2. Killer Joe (2011)

Holy shit. This movie – a kick-ass comeback for director William Friedkin – is so nuts, so dark, so Texan, that no one could possible shoulder the title role but McConaughey. Huge props to the entire balance of the cast, but just try to take your eyes off McConaughey.


1. Dallas Buyers Club (2013)

McConaughey may finally get the Oscar nomination he deserved at least twice in the last two years for his turn as the hard living Texan who finds himself victim of HIV and the medical industrial complex. A searingly human portrait, the performance is the best of what is becoming – at long last – a monster career.

McConaughey: More than Naked Bongo Drumming

by Hope Madden

It took the man almost 20 years in the business to find his real calling, but god damn, Matthew McConaughey knows how to create a character. And Ron Woodruff was nothing if not a character.

McConaughey plays the role of the real life AIDS victim and Texan in the compelling and surprisingly entertaining Dallas Buyers Club.

Woodruff was a part-time bull rider, an occupation that almost defines him as fearless, determined, thrill-seeking, and probably not long for this world. He was man who “preferred to die with his boots on,” and he makes for an unlikely hero. After a lifetime of dangerous behavior on every level, Woodruff lands in the hospital with the news that he has HIV and a predicted 30 days to get his affairs in order.

Well, he saw that news as bullshit, and thanks to those defining characteristics, his subsequent journey makes for a singularly fascinating film.

A character-driven historical piece on the grinding reality of the dawning AIDS crisis, Dallas Buyers Club offers a glimpse at desperation, isolation, bigotry and resilience. Regardless of the facts, this is not the tragic story of a charismatic straight man struggling with AIDS. It’s the story of AIDS in Texas in 1985.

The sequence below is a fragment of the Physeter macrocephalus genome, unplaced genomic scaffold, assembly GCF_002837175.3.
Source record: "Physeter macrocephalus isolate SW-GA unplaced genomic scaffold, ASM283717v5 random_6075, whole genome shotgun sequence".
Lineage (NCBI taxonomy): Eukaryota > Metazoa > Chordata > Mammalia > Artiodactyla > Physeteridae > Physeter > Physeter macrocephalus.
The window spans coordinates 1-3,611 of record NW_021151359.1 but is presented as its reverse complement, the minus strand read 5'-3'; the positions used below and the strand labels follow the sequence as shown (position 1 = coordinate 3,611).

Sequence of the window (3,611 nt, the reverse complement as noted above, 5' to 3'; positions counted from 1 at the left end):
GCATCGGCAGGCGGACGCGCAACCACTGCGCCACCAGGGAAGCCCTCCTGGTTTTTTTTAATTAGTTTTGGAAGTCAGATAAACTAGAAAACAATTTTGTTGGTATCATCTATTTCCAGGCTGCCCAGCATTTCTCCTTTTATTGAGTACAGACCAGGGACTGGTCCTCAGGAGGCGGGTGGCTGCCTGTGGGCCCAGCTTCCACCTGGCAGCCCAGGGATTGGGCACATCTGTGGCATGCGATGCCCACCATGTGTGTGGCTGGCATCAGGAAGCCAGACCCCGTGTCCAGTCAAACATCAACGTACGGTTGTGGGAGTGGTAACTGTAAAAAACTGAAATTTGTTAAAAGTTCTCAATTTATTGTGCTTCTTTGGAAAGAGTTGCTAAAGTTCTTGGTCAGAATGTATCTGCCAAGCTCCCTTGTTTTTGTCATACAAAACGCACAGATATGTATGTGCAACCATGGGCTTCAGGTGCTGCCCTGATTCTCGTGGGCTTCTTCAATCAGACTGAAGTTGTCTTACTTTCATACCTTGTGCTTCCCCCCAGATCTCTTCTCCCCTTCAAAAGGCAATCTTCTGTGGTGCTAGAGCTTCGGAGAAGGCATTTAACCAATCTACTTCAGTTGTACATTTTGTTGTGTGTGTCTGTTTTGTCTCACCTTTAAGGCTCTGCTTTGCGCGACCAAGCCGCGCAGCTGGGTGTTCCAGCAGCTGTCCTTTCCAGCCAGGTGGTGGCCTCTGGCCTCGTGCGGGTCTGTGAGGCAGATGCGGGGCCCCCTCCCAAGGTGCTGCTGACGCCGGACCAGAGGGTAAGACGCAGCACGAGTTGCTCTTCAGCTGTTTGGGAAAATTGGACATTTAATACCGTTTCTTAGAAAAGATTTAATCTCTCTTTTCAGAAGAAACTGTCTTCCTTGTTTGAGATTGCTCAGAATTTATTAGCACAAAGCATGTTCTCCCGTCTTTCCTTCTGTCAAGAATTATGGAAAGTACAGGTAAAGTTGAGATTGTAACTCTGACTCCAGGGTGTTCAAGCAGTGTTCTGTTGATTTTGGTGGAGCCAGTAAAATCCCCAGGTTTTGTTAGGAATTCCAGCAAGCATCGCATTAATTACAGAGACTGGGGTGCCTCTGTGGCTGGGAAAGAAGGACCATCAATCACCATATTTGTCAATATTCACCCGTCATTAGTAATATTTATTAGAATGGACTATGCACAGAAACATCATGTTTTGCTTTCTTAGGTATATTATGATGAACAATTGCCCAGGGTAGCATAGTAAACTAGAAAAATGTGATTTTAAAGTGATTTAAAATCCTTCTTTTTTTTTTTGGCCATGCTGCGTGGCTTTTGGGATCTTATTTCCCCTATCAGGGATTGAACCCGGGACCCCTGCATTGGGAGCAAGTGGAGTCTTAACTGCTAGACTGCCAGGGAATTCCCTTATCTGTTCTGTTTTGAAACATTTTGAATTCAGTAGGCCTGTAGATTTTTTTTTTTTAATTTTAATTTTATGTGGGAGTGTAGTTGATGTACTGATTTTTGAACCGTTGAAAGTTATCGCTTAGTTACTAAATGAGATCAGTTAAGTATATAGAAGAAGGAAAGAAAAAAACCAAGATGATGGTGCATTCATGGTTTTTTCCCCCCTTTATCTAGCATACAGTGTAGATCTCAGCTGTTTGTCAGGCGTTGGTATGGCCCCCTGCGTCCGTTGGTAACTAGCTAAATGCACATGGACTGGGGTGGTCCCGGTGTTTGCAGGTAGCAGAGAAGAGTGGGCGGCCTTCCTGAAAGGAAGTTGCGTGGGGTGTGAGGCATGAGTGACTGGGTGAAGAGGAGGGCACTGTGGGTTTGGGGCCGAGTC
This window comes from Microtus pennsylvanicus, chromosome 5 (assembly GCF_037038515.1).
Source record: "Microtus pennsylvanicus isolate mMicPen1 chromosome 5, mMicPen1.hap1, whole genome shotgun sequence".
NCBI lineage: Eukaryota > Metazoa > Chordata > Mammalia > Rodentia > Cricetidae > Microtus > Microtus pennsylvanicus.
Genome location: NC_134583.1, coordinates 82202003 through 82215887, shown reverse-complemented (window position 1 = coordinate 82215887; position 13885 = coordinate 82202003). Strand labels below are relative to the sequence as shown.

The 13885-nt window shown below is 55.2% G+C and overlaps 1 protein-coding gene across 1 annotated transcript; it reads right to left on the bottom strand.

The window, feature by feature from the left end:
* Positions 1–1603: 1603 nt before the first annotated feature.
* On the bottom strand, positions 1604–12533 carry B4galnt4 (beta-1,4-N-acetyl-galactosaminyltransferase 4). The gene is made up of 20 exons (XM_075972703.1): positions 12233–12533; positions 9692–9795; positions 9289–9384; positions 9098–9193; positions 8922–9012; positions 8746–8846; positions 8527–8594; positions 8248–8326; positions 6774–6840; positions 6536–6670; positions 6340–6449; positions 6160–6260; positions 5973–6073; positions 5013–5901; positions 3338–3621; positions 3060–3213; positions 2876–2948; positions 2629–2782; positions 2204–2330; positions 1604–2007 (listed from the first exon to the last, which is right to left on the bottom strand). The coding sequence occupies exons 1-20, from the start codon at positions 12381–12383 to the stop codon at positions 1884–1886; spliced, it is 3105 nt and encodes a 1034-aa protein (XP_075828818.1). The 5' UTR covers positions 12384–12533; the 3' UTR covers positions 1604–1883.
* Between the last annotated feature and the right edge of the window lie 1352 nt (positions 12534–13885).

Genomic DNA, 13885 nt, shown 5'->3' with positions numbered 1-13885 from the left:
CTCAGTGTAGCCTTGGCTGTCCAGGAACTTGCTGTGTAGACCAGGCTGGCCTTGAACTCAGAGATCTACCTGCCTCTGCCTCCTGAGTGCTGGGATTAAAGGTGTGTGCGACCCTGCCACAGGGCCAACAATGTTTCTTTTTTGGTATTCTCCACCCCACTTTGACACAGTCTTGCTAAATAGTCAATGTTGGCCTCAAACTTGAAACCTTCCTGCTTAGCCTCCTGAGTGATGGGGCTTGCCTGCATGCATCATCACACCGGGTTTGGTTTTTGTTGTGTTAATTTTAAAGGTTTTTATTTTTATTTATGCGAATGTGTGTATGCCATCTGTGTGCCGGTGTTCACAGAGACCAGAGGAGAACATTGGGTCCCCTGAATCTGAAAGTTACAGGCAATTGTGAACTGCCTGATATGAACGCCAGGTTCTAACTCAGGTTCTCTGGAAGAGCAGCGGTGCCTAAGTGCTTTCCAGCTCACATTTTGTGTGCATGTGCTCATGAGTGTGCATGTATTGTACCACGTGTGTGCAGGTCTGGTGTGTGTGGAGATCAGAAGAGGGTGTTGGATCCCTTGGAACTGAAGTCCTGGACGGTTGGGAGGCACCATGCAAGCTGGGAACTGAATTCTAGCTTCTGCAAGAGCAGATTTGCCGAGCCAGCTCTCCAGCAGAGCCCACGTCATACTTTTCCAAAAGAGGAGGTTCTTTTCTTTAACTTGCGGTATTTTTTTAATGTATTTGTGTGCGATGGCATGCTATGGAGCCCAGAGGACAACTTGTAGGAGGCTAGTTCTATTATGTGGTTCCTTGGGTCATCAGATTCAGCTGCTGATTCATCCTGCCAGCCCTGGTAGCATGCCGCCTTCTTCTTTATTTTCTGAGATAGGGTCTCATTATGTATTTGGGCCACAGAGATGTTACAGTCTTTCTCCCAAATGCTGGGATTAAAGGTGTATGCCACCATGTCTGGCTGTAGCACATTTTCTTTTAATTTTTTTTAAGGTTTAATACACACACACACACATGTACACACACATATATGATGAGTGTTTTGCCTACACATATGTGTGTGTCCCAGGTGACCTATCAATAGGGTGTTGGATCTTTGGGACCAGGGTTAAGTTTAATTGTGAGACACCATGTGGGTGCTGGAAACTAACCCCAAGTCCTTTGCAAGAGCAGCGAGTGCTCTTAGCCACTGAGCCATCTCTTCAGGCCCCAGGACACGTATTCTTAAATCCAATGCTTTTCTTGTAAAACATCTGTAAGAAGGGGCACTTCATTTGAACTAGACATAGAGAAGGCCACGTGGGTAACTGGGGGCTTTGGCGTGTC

There is something formulaic, even predictable, about the film’s structure, and the screenplay speechifies here and there, but Jean-Marc Vallee’s understated direction and the performances of the entire ensemble buoy the effort above its “socially relevant biopic” label.

McConaughey’s charmingly assholish depiction is never less than compelling. He doesn’t make a saint of this man because there’s no saint to be made. What he makes him is human, an effort aided immeasurably by the supporting work of Jared Leto.

Leto plays Rayon, Woodruff’s reluctantly-accepted partner in a health care whirlwind. Their work together recalls the barbaric money grab at the heart of any attempt to cure those dying every day of AIDS. Quietly and with genuine tenderness, Leto’s performance reminds you that no one was defined by this disease alone.

Both actors are likely to be remembered come awards time, and some will point to Oscar’s preference for true stories and physical transformation. (Because of the weight lost for the roles, both McConaughey and Leto are almost unrecognizable.) Celebrating their superficial metamorphoses, though, limits their work. With the aid of a director’s steady hand and an ensemble’s quietly powerful work, they provide the heart and soul of an exceptional and surprisingly fresh true tale.